In McNeeley's corner, Vecchione tells his fighter he's won every round and is in total command on points, but he doesn't think Machain will fall for good. McNeeley may have to go eight rounds; he's never been beyond six.
The bell rings. McNeeley hammers Machain with a left hook. Machain counterpunches and pushes McNeeley backward, then takes the full glove of a brutal jab in his face. Machain's head snaps backward, but he shakes it off . McNeeley's eyebrows go up.
At that point, something happens in the partisan crowd. Some of them begin to cheer for Machain. He's an opponent who knows he's clearly outclassed, who knows he can't probably won't ever get the title shot, but who refuses to give up. It's as if some in the crowd — the mothers and sons and wives of the opponents who lost earlier in the evening — sense he's the symbol of it all. He's the embodiment of fights in smoky bars, the small paydays, the dream. He's Joe Pugsville, and they root him on.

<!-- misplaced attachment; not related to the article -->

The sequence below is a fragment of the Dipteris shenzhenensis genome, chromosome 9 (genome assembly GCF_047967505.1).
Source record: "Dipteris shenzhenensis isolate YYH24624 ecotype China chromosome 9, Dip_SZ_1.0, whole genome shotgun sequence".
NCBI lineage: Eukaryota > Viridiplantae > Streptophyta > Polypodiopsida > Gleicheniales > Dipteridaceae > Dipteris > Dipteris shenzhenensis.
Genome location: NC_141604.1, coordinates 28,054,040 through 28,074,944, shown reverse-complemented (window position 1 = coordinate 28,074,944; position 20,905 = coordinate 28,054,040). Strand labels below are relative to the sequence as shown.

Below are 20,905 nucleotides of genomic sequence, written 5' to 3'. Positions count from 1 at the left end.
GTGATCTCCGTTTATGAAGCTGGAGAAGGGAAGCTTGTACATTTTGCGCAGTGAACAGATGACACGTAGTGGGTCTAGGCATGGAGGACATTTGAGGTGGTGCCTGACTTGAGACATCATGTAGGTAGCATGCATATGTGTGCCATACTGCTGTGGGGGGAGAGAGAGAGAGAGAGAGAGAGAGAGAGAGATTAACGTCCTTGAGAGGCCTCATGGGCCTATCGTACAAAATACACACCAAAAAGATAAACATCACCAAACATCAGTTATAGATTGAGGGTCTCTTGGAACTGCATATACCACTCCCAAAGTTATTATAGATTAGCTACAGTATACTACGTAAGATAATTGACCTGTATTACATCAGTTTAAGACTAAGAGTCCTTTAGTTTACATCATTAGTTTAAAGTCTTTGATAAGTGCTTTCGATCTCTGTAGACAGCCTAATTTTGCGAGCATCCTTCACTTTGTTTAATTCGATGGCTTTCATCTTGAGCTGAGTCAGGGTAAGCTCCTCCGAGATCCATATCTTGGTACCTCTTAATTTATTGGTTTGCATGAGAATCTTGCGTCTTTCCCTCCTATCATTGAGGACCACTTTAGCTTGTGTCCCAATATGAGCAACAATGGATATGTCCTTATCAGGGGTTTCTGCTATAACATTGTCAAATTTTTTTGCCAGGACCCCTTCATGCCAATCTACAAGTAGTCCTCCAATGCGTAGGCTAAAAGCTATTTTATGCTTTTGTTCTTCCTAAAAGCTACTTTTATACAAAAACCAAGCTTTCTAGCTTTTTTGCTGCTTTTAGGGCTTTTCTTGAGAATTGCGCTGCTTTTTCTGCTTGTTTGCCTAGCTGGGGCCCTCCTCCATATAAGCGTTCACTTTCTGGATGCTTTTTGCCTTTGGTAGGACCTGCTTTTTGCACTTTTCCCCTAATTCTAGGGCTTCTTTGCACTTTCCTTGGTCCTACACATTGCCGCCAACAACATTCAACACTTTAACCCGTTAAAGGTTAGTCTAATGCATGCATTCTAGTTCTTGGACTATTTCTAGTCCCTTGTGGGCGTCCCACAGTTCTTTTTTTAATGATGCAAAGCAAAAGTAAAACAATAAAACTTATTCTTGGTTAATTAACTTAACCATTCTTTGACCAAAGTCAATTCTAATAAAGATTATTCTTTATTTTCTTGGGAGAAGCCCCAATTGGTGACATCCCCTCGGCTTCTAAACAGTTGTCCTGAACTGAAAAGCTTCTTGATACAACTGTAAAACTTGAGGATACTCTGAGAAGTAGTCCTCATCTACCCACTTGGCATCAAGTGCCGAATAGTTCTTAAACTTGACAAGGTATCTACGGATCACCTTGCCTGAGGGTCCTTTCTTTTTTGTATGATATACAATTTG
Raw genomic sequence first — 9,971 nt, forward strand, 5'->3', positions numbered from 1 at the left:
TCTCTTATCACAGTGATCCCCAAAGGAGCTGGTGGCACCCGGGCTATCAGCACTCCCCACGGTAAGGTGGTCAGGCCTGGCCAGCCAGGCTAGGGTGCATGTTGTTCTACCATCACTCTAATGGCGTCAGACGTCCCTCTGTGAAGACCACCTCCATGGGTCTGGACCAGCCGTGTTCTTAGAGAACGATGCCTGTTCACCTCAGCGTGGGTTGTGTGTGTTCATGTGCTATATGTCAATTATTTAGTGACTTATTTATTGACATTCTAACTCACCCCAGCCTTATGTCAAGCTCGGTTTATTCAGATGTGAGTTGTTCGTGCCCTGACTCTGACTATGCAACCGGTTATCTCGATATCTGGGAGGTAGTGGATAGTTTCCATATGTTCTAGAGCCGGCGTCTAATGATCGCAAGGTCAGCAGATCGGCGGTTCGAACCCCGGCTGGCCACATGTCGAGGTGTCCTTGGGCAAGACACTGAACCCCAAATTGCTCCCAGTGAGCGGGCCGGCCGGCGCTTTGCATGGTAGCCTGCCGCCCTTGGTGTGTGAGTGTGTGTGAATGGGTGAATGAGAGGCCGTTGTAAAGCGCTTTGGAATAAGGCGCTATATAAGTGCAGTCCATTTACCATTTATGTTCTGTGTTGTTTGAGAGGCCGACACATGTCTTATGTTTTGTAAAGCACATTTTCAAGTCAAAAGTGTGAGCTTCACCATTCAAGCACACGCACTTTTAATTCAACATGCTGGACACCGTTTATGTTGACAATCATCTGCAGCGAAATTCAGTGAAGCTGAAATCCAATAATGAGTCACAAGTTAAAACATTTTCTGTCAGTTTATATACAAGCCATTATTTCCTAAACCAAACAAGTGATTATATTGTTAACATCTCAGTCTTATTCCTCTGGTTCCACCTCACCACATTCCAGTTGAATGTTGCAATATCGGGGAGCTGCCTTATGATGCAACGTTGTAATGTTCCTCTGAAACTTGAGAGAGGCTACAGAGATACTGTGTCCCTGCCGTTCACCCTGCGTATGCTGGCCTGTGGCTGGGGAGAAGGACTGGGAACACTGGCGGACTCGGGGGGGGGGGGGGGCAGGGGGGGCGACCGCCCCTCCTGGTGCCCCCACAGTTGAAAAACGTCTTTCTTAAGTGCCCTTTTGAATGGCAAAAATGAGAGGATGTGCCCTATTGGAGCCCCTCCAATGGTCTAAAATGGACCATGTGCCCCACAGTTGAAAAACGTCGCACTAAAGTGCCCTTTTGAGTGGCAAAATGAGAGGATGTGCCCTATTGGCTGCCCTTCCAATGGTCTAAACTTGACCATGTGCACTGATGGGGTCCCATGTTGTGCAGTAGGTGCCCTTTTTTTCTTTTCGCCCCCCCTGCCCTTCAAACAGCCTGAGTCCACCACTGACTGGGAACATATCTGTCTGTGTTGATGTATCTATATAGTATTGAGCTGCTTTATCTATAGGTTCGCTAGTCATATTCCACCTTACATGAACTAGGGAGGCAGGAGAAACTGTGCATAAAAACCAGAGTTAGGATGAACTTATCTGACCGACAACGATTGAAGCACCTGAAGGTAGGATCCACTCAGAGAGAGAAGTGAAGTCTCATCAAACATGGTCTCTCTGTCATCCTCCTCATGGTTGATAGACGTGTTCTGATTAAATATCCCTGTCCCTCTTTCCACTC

But McNeeley can show no pity. He wades in, hits Machain with a crunching uppercut that forces him to his knees a fourth time. When Machain rises, McNeeley left-hooks him, then hits him with a right, and Machain is down again. The referee begins to count, but Machain, unbelievably, rises before the bell.
In his corner, Machain tells Shaddock he can't hear him. Later a doctor determines that McNeeley's blows perforated an eardrum. Shaddock asks him with his hands if he wants to stop. Machain shakes his head no.